A few developed countries, such as France and Italy, also suffered rapid case surges during their later waves of the pandemic. Even so, they managed to lower death rates from the first wave as their health systems had readied for the shock. In India, by contrast, the second wave has brought with it scenes of devastation reminiscent of the dark ages.

When I watch video clips of overwhelmed hospitals blocking their gates and leaving desperate patients to die, I am haunted by thoughts of my grandfather. He died of a heart attack under similar circumstances, turned away from a public hospital where there was no doctor on night duty and an orderly tried but failed to install a pacemaker. But that was in 1993. India’s underlying tragedy is how little progress has been made since.

Among the world’s 25 biggest emerging markets, India ranks last for the number of hospital beds per 1,000 citizens, fifth from last for doctors, and fourth last for nurses and midwives. Even if you drop richer emerging markets and compare India to other large countries with average per capita incomes of between $1,000 and $5,000 — which includes Pakistan and Bangladesh — India still looks mediocre on these basic healthcare measures.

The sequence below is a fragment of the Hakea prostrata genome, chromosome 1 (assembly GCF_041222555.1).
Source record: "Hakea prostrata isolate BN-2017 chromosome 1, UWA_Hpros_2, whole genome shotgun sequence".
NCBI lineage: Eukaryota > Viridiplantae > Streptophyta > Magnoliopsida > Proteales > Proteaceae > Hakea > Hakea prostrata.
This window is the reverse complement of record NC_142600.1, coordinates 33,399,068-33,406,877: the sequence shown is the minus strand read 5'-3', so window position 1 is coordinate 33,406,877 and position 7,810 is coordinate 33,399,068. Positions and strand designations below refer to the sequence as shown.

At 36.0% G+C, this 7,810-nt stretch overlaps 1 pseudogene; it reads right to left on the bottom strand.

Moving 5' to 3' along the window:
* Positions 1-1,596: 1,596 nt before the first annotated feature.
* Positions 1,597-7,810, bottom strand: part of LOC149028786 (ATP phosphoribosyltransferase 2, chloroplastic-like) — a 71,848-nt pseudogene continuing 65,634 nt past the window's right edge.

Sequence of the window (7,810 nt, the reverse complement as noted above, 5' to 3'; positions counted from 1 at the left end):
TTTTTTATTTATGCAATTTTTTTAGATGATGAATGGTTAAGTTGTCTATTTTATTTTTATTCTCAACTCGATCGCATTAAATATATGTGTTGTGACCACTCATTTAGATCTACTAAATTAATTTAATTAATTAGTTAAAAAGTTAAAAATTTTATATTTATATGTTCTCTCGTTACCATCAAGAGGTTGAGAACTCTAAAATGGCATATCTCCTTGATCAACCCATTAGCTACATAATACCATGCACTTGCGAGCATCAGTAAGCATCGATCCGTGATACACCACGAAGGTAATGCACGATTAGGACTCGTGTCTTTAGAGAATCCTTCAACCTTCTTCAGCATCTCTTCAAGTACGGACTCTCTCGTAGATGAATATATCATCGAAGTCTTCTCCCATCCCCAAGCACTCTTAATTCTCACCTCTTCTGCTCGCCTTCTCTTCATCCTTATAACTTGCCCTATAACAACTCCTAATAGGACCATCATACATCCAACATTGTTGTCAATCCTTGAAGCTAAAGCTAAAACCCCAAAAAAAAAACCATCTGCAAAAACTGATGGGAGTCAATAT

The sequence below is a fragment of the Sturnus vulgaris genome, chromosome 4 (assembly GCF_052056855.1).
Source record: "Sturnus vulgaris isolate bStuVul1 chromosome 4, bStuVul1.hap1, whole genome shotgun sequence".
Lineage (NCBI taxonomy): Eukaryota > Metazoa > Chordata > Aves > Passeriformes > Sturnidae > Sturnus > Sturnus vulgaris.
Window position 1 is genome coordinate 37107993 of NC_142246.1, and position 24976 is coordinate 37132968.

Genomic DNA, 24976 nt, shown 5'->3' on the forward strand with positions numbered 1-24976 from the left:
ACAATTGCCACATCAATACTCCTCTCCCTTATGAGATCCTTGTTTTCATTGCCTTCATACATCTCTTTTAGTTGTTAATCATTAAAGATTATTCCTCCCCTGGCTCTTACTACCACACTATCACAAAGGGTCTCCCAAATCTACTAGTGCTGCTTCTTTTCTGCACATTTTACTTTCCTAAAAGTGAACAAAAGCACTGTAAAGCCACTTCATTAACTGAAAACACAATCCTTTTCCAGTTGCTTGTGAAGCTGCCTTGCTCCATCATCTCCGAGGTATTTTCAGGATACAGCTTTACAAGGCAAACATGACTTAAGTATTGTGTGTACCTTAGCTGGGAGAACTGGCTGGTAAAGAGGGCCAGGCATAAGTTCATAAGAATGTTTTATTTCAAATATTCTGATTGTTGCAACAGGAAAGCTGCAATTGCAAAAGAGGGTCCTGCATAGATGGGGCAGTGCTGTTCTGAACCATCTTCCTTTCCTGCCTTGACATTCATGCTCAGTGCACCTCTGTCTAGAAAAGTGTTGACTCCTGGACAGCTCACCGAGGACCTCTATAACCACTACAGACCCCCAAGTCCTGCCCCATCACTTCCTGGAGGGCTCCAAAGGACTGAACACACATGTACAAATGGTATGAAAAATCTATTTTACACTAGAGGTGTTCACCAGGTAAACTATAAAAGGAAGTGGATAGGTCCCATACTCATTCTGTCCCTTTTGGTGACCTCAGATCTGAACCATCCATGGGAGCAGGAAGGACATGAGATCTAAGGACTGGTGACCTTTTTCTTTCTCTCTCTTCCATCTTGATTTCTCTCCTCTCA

Government spending generally rises as a share of the economy as countries grow richer. Indeed, India spends about as much as a typical nation in its income class, about 30 per cent of gross domestic product. So the problem is not the size of India’s state, but how it spends.

When Modi came to power in 2014, he mocked the welfare populism of his predecessors. Yet within a few years he was vying with them in his promises of generous freebies, from gas to food or houses. Today, welfare spending accounts for 9 per cent of GDP — far higher than the miracle economies India would like to emulate, like South Korea and Taiwan, when they were at similar levels of development.